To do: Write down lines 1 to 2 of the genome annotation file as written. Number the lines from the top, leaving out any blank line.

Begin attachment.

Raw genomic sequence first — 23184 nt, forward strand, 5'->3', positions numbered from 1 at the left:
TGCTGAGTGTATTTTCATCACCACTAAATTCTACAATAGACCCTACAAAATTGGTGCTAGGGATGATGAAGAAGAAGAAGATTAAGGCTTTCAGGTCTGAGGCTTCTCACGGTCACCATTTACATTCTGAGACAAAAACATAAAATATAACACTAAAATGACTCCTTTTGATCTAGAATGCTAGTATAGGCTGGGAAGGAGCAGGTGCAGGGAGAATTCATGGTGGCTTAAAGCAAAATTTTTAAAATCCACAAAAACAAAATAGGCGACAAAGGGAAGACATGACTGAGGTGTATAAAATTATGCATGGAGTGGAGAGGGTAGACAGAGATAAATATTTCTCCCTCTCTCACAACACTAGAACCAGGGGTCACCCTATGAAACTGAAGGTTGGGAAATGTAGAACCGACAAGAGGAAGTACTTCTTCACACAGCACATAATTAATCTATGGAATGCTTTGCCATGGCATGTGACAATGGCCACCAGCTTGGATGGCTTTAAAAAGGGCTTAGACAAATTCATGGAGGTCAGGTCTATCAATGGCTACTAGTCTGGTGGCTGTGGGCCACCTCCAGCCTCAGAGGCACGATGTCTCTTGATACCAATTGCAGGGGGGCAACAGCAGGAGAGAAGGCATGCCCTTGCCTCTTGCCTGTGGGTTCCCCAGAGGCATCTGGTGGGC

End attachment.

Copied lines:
Raw genomic sequence first — 23184 nt, forward strand, 5'->3', positions numbered from 1 at the left:
TGCTGAGTGTATTTTCATCACCACTAAATTCTACAATAGACCCTACAAAATTGGTGCTAGGGATGATGAAGAAGAAGAAGATTAAGGCTTTCAGGTCTGAGGCTTCTCACGGTCACCATTTACATTCTGAGACAAAAACATAAAATATAACACTAAAATGACTCCTTTTGATCTAGAATGCTAGTATAGGCTGGGAAGGAGCAGGTGCAGGGAGAATTCATGGTGGCTTAAAGCAAAATTTTTAAAATCCACAAAAACAAAATAGGCGACAAAGGGAAGACATGACTGAGGTGTATAAAATTATGCATGGAGTGGAGAGGGTAGACAGAGATAAATATTTCTCCCTCTCTCACAACACTAGAACCAGGGGTCACCCTATGAAACTGAAGGTTGGGAAATGTAGAACCGACAAGAGGAAGTACTTCTTCACACAGCACATAATTAATCTATGGAATGCTTTGCCATGGCATGTGACAATGGCCACCAGCTTGGATGGCTTTAAAAAGGGCTTAGACAAATTCATGGAGGTCAGGTCTATCAATGGCTACTAGTCTGGTGGCTGTGGGCCACCTCCAGCCTCAGAGGCACGATGTCTCTTGATACCAATTGCAGGGGGGCAACAGCAGGAGAGAAGGCATGCCCTTGCCTCTTGCCTGTGGGTTCCCCAGAGGCATCTGGTGGGC